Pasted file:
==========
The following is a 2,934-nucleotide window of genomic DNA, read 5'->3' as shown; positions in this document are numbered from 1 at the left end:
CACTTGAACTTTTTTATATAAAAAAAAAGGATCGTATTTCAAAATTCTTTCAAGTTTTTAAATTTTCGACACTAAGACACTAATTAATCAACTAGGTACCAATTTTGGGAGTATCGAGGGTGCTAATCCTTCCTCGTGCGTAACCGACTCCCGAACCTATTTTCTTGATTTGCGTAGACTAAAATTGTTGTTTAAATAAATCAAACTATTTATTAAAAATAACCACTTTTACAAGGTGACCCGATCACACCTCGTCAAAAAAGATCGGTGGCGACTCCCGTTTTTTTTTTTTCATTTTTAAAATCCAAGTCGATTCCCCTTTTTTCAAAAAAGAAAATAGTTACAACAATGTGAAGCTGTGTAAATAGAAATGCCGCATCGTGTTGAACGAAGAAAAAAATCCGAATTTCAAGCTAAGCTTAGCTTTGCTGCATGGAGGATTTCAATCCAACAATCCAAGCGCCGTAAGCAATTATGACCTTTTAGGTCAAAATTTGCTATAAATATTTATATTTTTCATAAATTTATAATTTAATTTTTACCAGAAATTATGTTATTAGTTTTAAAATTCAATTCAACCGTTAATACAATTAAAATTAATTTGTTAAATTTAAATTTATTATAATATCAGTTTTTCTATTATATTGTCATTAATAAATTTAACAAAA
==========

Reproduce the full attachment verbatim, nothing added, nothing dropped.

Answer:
The following is a 2,934-nucleotide window of genomic DNA, read 5'->3' as shown; positions in this document are numbered from 1 at the left end:
CACTTGAACTTTTTTATATAAAAAAAAAGGATCGTATTTCAAAATTCTTTCAAGTTTTTAAATTTTCGACACTAAGACACTAATTAATCAACTAGGTACCAATTTTGGGAGTATCGAGGGTGCTAATCCTTCCTCGTGCGTAACCGACTCCCGAACCTATTTTCTTGATTTGCGTAGACTAAAATTGTTGTTTAAATAAATCAAACTATTTATTAAAAATAACCACTTTTACAAGGTGACCCGATCACACCTCGTCAAAAAAGATCGGTGGCGACTCCCGTTTTTTTTTTTTCATTTTTAAAATCCAAGTCGATTCCCCTTTTTTCAAAAAAGAAAATAGTTACAACAATGTGAAGCTGTGTAAATAGAAATGCCGCATCGTGTTGAACGAAGAAAAAAATCCGAATTTCAAGCTAAGCTTAGCTTTGCTGCATGGAGGATTTCAATCCAACAATCCAAGCGCCGTAAGCAATTATGACCTTTTAGGTCAAAATTTGCTATAAATATTTATATTTTTCATAAATTTATAATTTAATTTTTACCAGAAATTATGTTATTAGTTTTAAAATTCAATTCAACCGTTAATACAATTAAAATTAATTTGTTAAATTTAAATTTATTATAATATCAGTTTTTCTATTATATTGTCATTAATAAATTTAACAAAA